Table of Contents Author Guidelines Submit a Manuscript
Journal of Sensors
Volume 2015, Article ID 246480, 6 pages
Research Article

A Practical Method for Grid Structures Damage Location

1Transportation Equipment and Marine Engineering College, Dalian Maritime University, Dalian, Liaoning 116026, China
2Dalian University of Technology, Linggong Road No. 2, Integrated Building 4, 219-B, Dalian, Liaoning 116024, China

Received 29 September 2014; Revised 29 January 2015; Accepted 9 February 2015

Academic Editor: Christos Riziotis

Copyright © 2015 Zhefu Yu and Linsheng Huo. This is an open access article distributed under the Creative Commons Attribution License, which permits unrestricted use, distribution, and reproduction in any medium, provided the original work is properly cited.


A damage location method based on cross correlation function, wavelet packet decomposition, and support vector machine was proposed for grid structure. The approximate damage positions in grid structures could be determined through the peak abrupt changes of the cross correlation function that was produced by two vibration responses of adjacent measuring points. The vibration response was decomposed into eight bands by wavelet packet in order to accurately locate damage rods. The energy distribution in eight bands was used as a feature vector. SVM is trained to locate damaged bar elements in grid structures. Numerical analysis results showed that this method had good accuracy.

1. Introduction

Grid structures suffer from all kinds of damage during service, due to environmental effects, natural disasters, and human factors. For the maintenance of grid structures, accurately locating damage position is very critical.

The traditional methods of damage location are based in displacement measurement and strain measurement, but they are damaging to the structures [1]. According to the theory of structural dynamics, structural damage can affect the dynamic characteristics of structures. Therefore, damage location methods based on vibration analysis have attracted much attention in the past twenty years [2]. The modes of structural damage could be identified by analyzing modal parameters. The modal parameters include natural frequencies [3], vibration modes [4, 5], and other parameters [6, 7]. For a complex structure, the high natural frequencies are difficult to be measured. Precise measurement of vibration modes requires more measuring sensors [8]. The modal parameters are affected easily by signal noise, structure characteristics, and human factors. The damage location methods based on modal parameters cannot reach the expected result.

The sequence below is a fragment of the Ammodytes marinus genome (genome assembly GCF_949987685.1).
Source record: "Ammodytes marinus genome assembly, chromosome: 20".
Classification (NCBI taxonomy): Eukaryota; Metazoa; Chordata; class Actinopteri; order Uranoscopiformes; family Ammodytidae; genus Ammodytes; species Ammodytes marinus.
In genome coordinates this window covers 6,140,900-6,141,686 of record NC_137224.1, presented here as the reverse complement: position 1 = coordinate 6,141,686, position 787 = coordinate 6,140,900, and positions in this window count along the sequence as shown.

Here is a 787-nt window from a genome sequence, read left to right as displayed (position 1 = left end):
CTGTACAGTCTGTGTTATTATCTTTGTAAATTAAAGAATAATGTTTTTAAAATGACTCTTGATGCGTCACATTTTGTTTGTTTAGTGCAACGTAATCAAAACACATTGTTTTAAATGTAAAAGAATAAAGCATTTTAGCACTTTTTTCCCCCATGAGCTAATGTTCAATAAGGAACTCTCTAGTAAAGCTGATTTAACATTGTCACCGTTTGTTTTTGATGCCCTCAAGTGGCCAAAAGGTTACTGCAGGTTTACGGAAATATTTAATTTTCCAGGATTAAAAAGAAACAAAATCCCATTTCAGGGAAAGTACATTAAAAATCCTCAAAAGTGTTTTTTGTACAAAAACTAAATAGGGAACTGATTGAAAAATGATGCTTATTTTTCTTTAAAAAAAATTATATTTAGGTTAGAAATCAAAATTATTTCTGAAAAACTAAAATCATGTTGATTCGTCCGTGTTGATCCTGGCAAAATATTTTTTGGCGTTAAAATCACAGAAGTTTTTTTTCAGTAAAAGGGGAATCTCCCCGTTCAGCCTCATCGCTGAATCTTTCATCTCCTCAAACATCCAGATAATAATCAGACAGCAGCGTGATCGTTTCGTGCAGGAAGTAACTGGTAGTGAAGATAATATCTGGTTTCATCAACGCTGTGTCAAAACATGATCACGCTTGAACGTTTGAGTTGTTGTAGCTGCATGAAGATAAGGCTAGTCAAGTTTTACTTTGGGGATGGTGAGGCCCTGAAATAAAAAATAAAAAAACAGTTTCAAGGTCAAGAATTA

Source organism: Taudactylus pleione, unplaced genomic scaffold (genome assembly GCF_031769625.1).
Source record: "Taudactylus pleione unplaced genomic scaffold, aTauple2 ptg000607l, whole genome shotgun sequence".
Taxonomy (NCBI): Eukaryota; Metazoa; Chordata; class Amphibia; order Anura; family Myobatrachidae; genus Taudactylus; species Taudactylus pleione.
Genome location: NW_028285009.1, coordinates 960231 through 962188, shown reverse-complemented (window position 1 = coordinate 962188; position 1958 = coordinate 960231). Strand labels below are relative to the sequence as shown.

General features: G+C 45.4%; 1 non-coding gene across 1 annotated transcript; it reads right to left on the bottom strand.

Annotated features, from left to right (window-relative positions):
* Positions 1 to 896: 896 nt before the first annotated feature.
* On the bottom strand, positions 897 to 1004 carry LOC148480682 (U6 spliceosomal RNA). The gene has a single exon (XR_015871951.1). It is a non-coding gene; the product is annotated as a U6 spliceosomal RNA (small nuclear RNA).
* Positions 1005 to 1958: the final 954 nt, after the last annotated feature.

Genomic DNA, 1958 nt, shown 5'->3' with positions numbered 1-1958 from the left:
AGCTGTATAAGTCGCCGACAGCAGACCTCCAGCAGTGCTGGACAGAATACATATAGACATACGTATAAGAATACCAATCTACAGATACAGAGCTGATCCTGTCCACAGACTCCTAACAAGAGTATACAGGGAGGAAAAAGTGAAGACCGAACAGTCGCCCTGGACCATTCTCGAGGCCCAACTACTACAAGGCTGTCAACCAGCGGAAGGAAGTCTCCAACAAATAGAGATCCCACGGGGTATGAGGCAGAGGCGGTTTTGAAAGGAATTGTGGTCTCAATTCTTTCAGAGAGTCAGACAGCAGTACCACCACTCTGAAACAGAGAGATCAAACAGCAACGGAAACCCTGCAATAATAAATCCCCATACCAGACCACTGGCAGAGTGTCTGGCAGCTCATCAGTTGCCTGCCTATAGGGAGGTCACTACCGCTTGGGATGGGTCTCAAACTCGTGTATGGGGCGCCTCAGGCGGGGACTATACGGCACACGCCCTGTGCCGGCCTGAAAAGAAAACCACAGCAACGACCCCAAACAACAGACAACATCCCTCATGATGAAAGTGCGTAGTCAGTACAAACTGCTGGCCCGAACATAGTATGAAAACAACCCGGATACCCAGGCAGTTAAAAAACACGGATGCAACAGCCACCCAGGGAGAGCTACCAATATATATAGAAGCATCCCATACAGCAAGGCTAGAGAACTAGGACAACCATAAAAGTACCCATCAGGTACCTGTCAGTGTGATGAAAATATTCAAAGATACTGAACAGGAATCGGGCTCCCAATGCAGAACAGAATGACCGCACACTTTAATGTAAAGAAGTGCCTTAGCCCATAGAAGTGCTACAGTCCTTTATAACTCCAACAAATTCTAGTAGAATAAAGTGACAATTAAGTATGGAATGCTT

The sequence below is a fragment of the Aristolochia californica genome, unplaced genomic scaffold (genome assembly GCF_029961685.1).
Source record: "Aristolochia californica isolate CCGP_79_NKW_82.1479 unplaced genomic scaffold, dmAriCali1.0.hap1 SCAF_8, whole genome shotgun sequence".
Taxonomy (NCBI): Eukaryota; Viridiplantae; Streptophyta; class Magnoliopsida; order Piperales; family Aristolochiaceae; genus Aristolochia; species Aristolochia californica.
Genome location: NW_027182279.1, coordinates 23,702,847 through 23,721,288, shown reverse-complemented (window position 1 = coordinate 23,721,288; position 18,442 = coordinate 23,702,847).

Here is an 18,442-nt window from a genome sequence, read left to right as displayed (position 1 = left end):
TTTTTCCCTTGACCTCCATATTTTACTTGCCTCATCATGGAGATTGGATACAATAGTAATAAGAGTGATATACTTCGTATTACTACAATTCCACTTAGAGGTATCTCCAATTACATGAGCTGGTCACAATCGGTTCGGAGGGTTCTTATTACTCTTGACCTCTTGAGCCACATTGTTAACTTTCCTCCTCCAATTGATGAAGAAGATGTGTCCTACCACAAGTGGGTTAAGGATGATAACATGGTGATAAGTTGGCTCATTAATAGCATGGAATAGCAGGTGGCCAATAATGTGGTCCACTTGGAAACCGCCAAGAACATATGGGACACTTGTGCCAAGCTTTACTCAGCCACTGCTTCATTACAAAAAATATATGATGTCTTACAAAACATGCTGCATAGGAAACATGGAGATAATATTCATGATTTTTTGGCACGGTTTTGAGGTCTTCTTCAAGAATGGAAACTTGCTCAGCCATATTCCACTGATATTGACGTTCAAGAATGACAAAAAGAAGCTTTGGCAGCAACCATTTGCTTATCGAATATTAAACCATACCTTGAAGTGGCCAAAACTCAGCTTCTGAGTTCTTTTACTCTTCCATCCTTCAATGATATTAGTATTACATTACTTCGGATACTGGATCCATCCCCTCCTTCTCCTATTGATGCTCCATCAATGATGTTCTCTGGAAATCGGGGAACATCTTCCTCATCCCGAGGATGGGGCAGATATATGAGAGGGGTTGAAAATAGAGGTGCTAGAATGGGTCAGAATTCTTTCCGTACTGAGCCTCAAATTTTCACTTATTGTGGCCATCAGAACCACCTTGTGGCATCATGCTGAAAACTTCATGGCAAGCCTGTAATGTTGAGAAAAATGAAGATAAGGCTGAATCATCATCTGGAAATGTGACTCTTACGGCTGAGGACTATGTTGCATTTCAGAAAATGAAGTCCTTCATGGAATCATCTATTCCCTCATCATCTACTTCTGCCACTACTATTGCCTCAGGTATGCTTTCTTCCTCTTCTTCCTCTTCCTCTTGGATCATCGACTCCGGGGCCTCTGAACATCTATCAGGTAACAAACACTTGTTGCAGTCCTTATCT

Despite the fact that the damage detection methods integrated signal processing [9], pattern recognition and artificial intelligence [10, 11] are the developing direction in recent years; such methods were only applied to some of simple structures. Because the number of bar element in grid structure is huge, and the number of damage mode is enormous, to get the damage location of grid structure, a larger number of damage mode samples are required to train classifier, which will bring huge workload for building samples with finite element methods.

This paper proposed a damage location method which integrated the cross correlation function of the random vibration, wavelet packet decomposition, and SVM. The proposed method includes two steps. The first step is the approximate damage location. The damaged basic units were found through the peak abrupt changes of the cross correlation function [12]. In the second step, wavelet packet and support vector machines are used in determining the damaged bars in the basic units.

2. Cross Correlation Function, Wavelet Packet Decomposition, and SVM

2.1. The Conception of Cross Correlation Function

Cross correlation function can reflect the correlation between two random vibration signals. The correlation changes with the time interval of the two signals. If a structure is subjected to a random excitation, the response of two adjacent measuring points can be regarded as two stationary random processes and . The cross correlation function is shown as where is the cross correlation function; is the time interval; means the expecting value; denotes joint probability distribution function.

If the random vibration responses are ergodic, the cross correlation function can be derived through the time-history of one random process. It is shown as